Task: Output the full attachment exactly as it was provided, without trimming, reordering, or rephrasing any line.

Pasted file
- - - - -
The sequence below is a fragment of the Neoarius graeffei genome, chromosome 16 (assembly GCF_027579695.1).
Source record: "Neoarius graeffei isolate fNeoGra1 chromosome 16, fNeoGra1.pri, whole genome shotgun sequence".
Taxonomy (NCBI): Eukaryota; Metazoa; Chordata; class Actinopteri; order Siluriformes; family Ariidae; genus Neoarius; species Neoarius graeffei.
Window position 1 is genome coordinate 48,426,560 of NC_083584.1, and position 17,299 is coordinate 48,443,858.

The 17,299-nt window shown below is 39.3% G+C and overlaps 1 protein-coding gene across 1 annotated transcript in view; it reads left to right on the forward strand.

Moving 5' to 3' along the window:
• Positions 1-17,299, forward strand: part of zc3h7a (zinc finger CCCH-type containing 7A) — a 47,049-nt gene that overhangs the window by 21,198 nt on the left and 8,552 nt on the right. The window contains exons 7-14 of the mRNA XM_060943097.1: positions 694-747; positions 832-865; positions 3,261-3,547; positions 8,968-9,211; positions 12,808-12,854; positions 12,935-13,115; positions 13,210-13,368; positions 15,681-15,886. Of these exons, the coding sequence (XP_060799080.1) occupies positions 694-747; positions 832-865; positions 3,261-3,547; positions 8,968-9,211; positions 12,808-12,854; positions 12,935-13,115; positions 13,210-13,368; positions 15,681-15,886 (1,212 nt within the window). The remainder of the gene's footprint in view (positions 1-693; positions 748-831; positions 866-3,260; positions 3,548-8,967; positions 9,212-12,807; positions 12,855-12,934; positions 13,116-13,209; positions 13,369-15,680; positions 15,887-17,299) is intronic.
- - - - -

The sequence below is a fragment of the Neoarius graeffei genome, chromosome 16 (assembly GCF_027579695.1).
Source record: "Neoarius graeffei isolate fNeoGra1 chromosome 16, fNeoGra1.pri, whole genome shotgun sequence".
Taxonomy (NCBI): Eukaryota; Metazoa; Chordata; class Actinopteri; order Siluriformes; family Ariidae; genus Neoarius; species Neoarius graeffei.
Window position 1 is genome coordinate 48,426,560 of NC_083584.1, and position 17,299 is coordinate 48,443,858.

The 17,299-nt window shown below is 39.3% G+C and overlaps 1 protein-coding gene across 1 annotated transcript in view; it reads left to right on the forward strand.

Moving 5' to 3' along the window:
• Positions 1-17,299, forward strand: part of zc3h7a (zinc finger CCCH-type containing 7A) — a 47,049-nt gene that overhangs the window by 21,198 nt on the left and 8,552 nt on the right. The window contains exons 7-14 of the mRNA XM_060943097.1: positions 694-747; positions 832-865; positions 3,261-3,547; positions 8,968-9,211; positions 12,808-12,854; positions 12,935-13,115; positions 13,210-13,368; positions 15,681-15,886. Of these exons, the coding sequence (XP_060799080.1) occupies positions 694-747; positions 832-865; positions 3,261-3,547; positions 8,968-9,211; positions 12,808-12,854; positions 12,935-13,115; positions 13,210-13,368; positions 15,681-15,886 (1,212 nt within the window). The remainder of the gene's footprint in view (positions 1-693; positions 748-831; positions 866-3,260; positions 3,548-8,967; positions 9,212-12,807; positions 12,855-12,934; positions 13,116-13,209; positions 13,369-15,680; positions 15,887-17,299) is intronic.